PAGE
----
I managed to visit the past in an unusual way during a recent visit to a small hamlet of about 50 people.
The main reason for the visit was a car show in one of the most picturesque little places for a show in our neck of the woods.
The little town is called Markerville, Alberta and it is a community where you feel like you have stepped back in time to a place where the pace of life was slower and the people have not forgotten their small town hospitality.
The main street is a treed boulevard that runs right beside a slow moving river and is the perfect place to put on a car show.
There is a foot bridge right across from the historical creamery/local museum and it leads to a camping area and baseball field. The little town even has a bandstand in the middle of a well-treed park behind the creamery and museum.
I managed to interview a local farmer who had brought his 1913 Willys Overland to town for the show and will do his story in a future edition of MSCC. One hundred year old cars are not common outside of museum displays, but even that Overland was not the subject of this story.
Although I mentioned the bridge, I never mentioned the time travel moment back to my kid days at the other side of the bridge. The bridge had a reasonably steep incline at the other end and I spotted two kids perched at the top ready to launch their wooden car.
The bolder stunt driver was sitting on the contraption and ready to let gravity, momentum and his buddy’s sendoff shove allow him pilot the car down the hill and into a sharp almost 90 degree turn at the bottom.
There were no responsible adults/helicopter parents hovering around this scene, most of all me, so the two kids had a green light to take the run and send me on a big wave of nostalgia. They had built a wooden car that closely resembled most of the contraptions we built as kids and they had done it in 2013.
There were only a couple of minor differences in the carts from my childhood: We used lawnmower wheels and we had rope tied to both sides of the pivoting front straight axle to steer it. These two cats had bigger wheels and the young stunt driver steered it with his feet.
The one thing I remember most about the wooden cars was their incredibly sensitive steering that changed direction much faster than necessary and far beyond the ability of a kid to completely control it. Few of us chose this kid’s foot steering system and instead went with the rope-in-the-hand steering system, so I was curious about how well he would do on his run.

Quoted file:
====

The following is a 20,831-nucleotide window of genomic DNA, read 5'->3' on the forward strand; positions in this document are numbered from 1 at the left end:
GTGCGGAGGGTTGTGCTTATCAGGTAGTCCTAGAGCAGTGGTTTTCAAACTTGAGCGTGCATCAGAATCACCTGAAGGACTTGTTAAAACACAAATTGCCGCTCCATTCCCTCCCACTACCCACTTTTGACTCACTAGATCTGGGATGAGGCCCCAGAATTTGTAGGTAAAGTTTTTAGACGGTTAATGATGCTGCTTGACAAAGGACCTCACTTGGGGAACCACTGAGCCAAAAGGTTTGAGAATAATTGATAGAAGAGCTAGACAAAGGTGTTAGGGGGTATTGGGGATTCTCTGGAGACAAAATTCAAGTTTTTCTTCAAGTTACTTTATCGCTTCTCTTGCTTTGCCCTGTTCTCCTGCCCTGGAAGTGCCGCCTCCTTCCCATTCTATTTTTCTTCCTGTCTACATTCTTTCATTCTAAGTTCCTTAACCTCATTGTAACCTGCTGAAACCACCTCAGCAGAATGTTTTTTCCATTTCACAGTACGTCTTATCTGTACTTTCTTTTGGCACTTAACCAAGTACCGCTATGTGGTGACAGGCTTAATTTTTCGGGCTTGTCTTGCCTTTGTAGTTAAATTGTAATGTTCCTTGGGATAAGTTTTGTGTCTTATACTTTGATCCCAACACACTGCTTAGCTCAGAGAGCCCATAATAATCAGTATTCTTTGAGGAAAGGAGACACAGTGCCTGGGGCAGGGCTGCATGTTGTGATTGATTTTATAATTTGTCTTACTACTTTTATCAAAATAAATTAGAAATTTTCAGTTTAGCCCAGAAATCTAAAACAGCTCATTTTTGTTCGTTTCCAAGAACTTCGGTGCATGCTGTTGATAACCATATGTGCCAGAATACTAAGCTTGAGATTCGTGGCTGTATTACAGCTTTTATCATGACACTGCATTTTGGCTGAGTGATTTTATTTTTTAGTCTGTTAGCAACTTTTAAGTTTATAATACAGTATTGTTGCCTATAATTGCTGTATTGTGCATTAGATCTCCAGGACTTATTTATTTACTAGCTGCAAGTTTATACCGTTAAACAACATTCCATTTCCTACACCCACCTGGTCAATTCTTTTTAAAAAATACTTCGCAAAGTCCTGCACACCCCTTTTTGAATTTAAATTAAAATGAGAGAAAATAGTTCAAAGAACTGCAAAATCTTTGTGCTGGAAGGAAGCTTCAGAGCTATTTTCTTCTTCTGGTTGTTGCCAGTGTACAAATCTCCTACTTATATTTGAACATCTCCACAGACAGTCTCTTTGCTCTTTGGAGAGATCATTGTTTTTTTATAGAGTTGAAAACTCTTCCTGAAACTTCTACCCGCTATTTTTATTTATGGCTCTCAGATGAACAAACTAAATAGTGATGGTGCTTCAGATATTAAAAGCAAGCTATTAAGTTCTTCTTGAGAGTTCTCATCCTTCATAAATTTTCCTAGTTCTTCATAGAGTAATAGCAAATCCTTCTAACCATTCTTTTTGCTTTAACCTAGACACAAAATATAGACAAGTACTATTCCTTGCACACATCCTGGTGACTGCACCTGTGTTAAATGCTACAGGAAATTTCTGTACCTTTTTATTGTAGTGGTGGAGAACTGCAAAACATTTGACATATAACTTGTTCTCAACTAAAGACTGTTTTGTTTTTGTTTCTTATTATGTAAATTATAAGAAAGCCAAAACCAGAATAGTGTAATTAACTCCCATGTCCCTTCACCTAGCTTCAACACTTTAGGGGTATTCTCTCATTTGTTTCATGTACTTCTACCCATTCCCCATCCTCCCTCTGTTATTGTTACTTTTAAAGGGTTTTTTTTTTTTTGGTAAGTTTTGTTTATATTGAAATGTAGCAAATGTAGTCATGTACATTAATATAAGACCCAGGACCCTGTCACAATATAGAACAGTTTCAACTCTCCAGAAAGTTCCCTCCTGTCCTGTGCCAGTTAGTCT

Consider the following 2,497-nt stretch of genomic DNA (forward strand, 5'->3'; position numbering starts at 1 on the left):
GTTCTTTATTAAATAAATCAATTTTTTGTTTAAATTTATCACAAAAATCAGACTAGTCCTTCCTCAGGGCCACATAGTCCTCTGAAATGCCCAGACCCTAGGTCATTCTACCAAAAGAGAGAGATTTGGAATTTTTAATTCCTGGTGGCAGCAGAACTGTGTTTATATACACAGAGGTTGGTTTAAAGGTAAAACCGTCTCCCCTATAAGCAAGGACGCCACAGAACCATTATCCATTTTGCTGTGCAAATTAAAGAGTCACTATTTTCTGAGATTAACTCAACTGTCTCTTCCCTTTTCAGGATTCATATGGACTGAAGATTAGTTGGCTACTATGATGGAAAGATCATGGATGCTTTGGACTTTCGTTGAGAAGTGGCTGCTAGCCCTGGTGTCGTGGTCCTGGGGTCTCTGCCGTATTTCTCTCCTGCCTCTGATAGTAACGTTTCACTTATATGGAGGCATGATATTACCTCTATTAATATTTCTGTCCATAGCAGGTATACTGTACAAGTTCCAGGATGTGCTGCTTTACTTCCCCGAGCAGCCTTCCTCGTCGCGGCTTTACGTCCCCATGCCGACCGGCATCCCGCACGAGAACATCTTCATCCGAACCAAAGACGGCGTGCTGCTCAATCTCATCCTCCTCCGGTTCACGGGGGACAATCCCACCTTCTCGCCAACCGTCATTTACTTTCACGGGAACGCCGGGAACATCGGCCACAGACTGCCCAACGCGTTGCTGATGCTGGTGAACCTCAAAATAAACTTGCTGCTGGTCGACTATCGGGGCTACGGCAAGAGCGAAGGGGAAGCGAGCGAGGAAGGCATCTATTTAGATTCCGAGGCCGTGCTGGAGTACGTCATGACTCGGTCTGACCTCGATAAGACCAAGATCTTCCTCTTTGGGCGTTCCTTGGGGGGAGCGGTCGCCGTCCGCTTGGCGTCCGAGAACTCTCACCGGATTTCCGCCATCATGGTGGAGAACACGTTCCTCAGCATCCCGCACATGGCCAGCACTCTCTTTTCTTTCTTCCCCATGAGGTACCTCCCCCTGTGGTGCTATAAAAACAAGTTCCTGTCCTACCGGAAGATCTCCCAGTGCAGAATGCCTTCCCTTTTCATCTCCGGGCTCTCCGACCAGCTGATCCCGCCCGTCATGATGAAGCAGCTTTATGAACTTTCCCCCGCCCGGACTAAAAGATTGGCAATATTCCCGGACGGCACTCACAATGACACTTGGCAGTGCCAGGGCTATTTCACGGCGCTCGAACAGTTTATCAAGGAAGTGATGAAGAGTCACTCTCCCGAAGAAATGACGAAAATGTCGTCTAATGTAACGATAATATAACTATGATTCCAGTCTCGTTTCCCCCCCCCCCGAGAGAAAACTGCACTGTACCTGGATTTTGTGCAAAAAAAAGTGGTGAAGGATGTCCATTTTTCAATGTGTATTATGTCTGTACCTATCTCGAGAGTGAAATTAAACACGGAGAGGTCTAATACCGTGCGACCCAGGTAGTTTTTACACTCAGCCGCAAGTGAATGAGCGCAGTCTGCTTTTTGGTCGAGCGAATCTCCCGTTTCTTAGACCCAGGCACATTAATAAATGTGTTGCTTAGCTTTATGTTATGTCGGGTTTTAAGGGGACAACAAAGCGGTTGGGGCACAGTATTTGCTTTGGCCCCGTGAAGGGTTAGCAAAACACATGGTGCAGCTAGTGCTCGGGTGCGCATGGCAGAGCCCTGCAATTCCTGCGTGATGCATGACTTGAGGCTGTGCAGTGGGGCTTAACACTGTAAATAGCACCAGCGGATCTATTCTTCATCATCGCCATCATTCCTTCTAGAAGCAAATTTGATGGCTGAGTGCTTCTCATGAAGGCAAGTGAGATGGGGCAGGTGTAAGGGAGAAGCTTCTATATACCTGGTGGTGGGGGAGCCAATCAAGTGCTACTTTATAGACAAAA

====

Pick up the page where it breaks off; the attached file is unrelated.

He got up a pretty fair head of steam by the time he hit the bottom but he took that right turn like he was Michael Schumacher-driving with his feet. He was smooth as glass and I was very impressed with his performance.
The very young driver and his buddy had embraced a kid activity from decades before their new world of computer games and imaginary video driving games played by most kids in the family rumpus room. Their car was a real world kid car and a crash would have meant real world scrapes, bumps and bruises for the driver.
It was a breath of fresh air for me to witness something I had done many times as a kid; take chances on some of the worst four-wheeled machines ever engineered and constructed by elementary school race car builders with no adult supervision or intervention during the test run process. This kind of thing is almost extinct in our new world where parents wrap their kids in suffocating thick layers of bubble wrap and try to protect them from any kind of life experience that is not on their list of structured fun. This is what makes Markerville such a great little show.
Thanks for the gravity-assisted trip down memory lane to those two young guys who brought me back to my own four-wheeled wooden contraption days as a kid in a big way.